That said, if you're scoring 151-156, and have a perfect or near-perfect GPA, you are probably okay, and may consider it not worth improving the LSAT. I know at that GPA level, with a good LSAT (165+) you have a good chance at scholarships, which probably more than make up for LSAT expense. But when I took the test, I aimed fro a 160+ (as you do) and got a 159. I figured it wasn't worth it to re-write. I got accepted everywhere but my top choice.

There reasons why both sides of the argument are compelling is because there are legitimate reasons to choose both. If you're going for scholarships/ top schools, then its worth it to retake. If your LSAT is so low that the odds of you getting in are dependent on an act of God and a generous adcom, retake.  But if you're happy to be in anywhere, there's a lot to be said for never having to look at LSAT prep materials ever again.

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Posted (edited)

If you’re volunteering for the purpose of padding your apps (not saying you are) than it’s better to spend that time studying for the LSAT. I personally wouldn’t bank on a 140ish score. 

Part of this is how risk-averse you are and how much money you are willing to spend on apps. If you have a borderline LSAT (or borderline GPA) but want to apply broadly (which might end up being more expensive than a rewrite) that’s your choice. I would be much more comfortable rewriting a second or third time to raise a low score before applying.

Edited by Psychometronic

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41 minutes ago, 3rdGenLawStudent said:

I buy in to this mentality, to a certain degree, but it really depends on what you think 'lower end' means. If you've got a perfect 4.0 GPA, and a 145 LSAT, I'd say you're better off to spend the time and money moving your LSAT up than taking the risk. Even at the schools you mentioned, a mid-140 (or even a high 140, if you're applying general) isn't safe.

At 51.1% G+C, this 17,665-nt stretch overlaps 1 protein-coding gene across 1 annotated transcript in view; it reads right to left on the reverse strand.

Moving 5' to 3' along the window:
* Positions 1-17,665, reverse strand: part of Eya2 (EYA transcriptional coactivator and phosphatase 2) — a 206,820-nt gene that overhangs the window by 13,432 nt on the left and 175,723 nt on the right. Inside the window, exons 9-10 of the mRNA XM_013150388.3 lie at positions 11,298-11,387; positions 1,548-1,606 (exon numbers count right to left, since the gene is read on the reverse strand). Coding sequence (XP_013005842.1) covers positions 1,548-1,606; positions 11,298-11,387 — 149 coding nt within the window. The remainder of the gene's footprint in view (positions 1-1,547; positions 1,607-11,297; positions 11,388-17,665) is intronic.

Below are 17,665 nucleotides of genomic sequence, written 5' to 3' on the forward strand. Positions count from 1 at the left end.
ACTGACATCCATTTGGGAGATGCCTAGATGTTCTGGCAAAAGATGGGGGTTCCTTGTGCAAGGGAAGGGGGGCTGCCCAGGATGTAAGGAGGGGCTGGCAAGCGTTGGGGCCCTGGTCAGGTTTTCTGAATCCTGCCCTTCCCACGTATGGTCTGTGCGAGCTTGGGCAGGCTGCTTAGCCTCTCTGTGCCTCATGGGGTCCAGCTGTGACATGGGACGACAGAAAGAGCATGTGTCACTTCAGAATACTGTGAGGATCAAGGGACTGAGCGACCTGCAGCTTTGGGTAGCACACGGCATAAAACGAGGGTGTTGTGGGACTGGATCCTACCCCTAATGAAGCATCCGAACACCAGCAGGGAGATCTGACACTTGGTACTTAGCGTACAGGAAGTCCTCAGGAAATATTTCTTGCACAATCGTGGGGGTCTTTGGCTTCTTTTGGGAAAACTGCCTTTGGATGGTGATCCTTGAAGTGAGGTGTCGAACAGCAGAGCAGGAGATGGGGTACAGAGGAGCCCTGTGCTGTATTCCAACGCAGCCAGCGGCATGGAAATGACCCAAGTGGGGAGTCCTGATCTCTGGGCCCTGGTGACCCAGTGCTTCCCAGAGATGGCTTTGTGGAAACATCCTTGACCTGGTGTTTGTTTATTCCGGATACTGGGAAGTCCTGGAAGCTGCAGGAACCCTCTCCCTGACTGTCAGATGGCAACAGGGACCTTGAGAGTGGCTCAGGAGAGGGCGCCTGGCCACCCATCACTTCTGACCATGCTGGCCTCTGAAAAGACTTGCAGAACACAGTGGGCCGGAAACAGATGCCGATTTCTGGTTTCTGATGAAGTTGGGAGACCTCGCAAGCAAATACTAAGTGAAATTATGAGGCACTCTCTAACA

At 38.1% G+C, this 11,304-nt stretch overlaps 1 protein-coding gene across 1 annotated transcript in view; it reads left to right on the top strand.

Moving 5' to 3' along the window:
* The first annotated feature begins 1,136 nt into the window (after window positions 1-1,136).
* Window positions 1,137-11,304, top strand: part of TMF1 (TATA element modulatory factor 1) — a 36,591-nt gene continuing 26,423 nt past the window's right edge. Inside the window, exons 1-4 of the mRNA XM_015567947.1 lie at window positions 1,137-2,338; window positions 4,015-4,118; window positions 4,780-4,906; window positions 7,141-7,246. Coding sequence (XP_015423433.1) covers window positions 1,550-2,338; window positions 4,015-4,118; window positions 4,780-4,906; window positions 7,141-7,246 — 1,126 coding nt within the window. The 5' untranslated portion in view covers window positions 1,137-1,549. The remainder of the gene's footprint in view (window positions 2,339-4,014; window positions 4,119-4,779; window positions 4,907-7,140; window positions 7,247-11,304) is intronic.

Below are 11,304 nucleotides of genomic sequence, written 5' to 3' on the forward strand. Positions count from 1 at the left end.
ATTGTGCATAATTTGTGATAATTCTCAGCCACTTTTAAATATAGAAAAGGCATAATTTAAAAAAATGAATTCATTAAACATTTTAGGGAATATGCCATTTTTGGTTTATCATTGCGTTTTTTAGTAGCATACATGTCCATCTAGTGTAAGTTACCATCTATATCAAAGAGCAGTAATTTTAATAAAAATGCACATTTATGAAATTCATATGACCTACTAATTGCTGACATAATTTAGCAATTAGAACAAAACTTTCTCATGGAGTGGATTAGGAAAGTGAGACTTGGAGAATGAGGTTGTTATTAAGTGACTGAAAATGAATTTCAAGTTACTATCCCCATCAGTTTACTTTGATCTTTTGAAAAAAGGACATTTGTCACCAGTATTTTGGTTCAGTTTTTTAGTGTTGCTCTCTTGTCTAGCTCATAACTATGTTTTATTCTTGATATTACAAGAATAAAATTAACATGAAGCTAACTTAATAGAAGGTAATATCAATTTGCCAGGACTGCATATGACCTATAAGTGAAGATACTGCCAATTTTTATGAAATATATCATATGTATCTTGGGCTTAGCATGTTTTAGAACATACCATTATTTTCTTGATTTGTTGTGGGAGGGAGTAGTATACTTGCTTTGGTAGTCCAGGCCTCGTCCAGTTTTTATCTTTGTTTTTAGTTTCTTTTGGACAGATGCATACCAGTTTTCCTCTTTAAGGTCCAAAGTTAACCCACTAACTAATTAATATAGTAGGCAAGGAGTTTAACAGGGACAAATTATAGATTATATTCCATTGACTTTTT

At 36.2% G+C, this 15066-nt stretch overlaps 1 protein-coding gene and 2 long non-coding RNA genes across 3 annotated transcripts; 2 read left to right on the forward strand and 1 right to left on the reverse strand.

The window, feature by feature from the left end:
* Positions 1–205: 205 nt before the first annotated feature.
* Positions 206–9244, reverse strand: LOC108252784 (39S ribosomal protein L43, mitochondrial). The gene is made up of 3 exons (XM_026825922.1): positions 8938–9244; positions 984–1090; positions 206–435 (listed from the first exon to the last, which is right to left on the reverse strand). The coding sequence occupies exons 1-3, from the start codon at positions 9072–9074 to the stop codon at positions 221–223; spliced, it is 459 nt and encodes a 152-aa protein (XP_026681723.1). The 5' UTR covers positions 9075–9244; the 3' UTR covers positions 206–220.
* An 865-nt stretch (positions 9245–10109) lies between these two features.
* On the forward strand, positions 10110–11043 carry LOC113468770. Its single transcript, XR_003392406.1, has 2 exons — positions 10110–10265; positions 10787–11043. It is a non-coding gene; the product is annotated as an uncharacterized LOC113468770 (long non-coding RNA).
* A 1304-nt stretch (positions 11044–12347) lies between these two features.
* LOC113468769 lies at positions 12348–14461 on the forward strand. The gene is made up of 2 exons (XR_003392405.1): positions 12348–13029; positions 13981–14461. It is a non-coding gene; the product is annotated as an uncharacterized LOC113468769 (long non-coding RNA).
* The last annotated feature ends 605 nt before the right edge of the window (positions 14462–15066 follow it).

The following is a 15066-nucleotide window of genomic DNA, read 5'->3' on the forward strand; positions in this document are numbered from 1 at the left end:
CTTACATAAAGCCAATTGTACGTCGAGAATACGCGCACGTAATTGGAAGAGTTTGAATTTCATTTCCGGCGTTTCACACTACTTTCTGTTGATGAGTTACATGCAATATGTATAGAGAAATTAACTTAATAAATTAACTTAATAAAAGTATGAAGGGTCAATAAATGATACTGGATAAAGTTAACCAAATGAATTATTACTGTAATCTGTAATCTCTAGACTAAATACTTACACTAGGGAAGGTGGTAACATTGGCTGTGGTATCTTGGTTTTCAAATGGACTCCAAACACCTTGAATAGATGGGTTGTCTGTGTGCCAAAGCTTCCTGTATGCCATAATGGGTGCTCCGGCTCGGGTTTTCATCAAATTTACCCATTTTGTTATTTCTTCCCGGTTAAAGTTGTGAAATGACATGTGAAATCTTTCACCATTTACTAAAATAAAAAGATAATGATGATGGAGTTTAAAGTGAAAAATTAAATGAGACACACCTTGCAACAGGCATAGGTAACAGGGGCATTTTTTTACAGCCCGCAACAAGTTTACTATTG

That said, if you're scoring 151-156, and have a perfect or near-perfect GPA, you are probably okay, and may consider it not worth improving the LSAT. I know at that GPA level, with a good LSAT (165+) you have a good chance at scholarships, which probably more than make up for LSAT expense. But when I took the test, I aimed fro a 160+ (as you do) and got a 159. I figured it wasn't worth it to re-write. I got accepted everywhere but my top choice.

There reasons why both sides of the argument are compelling is because there are legitimate reasons to choose both. If you're going for scholarships/ top schools, then its worth it to retake. If your LSAT is so low that the odds of you getting in are dependent on an act of God and a generous adcom, retake.  But if you're happy to be in anywhere, there's a lot to be said for never having to look at LSAT prep materials ever again.

Great summary for both sides of the argument. Hopefully this will help others as well. LOL at the last line. I think we all feel that way about LSAT prep. 

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29 minutes ago, Psychometronic said: